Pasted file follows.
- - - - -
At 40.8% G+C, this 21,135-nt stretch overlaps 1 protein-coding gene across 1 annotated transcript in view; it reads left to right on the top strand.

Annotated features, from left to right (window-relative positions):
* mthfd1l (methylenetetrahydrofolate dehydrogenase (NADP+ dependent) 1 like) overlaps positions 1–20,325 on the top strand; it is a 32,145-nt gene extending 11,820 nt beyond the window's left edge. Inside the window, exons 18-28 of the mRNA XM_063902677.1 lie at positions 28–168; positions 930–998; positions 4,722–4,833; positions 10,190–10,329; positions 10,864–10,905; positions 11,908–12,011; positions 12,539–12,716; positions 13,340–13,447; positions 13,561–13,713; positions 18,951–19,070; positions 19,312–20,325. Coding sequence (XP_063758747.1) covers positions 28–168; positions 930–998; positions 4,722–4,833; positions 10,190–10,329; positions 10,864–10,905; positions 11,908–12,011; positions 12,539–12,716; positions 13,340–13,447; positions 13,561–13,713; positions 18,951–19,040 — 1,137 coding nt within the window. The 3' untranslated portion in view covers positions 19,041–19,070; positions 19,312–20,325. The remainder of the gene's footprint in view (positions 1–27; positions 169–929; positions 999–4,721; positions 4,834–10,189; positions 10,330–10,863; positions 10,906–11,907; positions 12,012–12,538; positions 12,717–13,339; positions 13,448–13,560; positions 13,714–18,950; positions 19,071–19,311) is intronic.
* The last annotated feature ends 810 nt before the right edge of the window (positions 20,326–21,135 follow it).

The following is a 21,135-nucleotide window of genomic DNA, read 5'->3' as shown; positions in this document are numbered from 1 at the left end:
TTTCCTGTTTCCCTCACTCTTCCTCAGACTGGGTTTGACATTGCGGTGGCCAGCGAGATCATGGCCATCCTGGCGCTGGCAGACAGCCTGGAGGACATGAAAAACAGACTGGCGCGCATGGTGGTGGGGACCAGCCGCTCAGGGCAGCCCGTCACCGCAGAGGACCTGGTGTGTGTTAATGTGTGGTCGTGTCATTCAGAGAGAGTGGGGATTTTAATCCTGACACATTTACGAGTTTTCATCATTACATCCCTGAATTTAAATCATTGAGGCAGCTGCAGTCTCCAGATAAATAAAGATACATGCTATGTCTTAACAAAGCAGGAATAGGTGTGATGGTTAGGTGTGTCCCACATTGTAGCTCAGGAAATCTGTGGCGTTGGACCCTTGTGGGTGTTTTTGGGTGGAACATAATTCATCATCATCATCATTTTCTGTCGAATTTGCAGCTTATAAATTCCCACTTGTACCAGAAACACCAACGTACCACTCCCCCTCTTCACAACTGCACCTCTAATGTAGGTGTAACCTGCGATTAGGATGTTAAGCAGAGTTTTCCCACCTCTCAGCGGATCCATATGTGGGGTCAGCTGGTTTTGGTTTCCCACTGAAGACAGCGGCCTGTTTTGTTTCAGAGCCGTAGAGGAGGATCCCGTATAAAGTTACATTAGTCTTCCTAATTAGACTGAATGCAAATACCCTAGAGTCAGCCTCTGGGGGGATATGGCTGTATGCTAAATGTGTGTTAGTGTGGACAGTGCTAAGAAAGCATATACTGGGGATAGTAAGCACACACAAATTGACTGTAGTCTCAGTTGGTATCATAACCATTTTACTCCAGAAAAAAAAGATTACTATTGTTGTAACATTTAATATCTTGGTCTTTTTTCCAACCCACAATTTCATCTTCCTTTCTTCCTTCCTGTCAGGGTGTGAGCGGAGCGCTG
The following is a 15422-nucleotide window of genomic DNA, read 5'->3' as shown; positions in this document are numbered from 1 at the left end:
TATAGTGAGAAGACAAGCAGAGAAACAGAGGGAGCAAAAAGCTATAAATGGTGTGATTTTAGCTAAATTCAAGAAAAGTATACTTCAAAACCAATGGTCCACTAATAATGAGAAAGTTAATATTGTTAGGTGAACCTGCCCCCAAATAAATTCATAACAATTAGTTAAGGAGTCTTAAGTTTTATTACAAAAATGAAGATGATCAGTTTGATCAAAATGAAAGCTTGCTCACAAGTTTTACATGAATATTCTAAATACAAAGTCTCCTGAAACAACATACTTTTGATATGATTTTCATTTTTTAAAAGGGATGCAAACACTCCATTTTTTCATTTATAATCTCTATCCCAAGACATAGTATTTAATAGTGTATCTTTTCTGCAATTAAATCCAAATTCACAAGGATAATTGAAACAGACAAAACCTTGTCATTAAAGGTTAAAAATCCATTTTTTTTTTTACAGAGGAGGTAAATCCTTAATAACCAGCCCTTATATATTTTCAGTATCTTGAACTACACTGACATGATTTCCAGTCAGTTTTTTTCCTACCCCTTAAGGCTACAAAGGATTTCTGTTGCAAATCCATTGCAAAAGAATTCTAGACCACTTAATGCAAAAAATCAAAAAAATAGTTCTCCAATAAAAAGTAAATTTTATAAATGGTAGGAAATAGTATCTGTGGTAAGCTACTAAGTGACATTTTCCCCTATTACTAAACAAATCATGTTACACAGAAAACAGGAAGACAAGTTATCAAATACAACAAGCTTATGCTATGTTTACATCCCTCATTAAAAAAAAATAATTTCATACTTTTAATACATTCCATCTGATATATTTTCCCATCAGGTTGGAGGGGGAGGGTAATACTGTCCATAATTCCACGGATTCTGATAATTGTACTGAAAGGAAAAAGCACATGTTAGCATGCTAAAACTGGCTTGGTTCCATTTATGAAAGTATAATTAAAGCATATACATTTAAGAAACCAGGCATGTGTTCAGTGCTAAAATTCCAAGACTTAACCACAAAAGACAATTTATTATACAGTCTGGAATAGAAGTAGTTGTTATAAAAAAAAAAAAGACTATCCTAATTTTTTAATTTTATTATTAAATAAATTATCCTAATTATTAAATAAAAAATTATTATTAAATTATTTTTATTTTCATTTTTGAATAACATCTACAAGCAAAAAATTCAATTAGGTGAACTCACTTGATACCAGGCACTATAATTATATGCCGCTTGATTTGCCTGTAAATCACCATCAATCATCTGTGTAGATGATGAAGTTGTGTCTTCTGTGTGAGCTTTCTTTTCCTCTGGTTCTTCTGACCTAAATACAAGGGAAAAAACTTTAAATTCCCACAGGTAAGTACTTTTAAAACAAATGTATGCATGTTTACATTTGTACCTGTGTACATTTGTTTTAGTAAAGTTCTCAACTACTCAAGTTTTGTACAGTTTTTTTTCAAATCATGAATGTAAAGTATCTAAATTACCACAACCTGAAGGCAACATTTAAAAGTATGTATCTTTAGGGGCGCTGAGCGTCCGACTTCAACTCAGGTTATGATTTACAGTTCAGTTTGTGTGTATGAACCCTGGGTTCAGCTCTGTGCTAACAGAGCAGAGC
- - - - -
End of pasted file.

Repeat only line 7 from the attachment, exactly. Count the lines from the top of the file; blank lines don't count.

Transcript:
The following is a 15422-nucleotide window of genomic DNA, read 5'->3' as shown; positions in this document are numbered from 1 at the left end: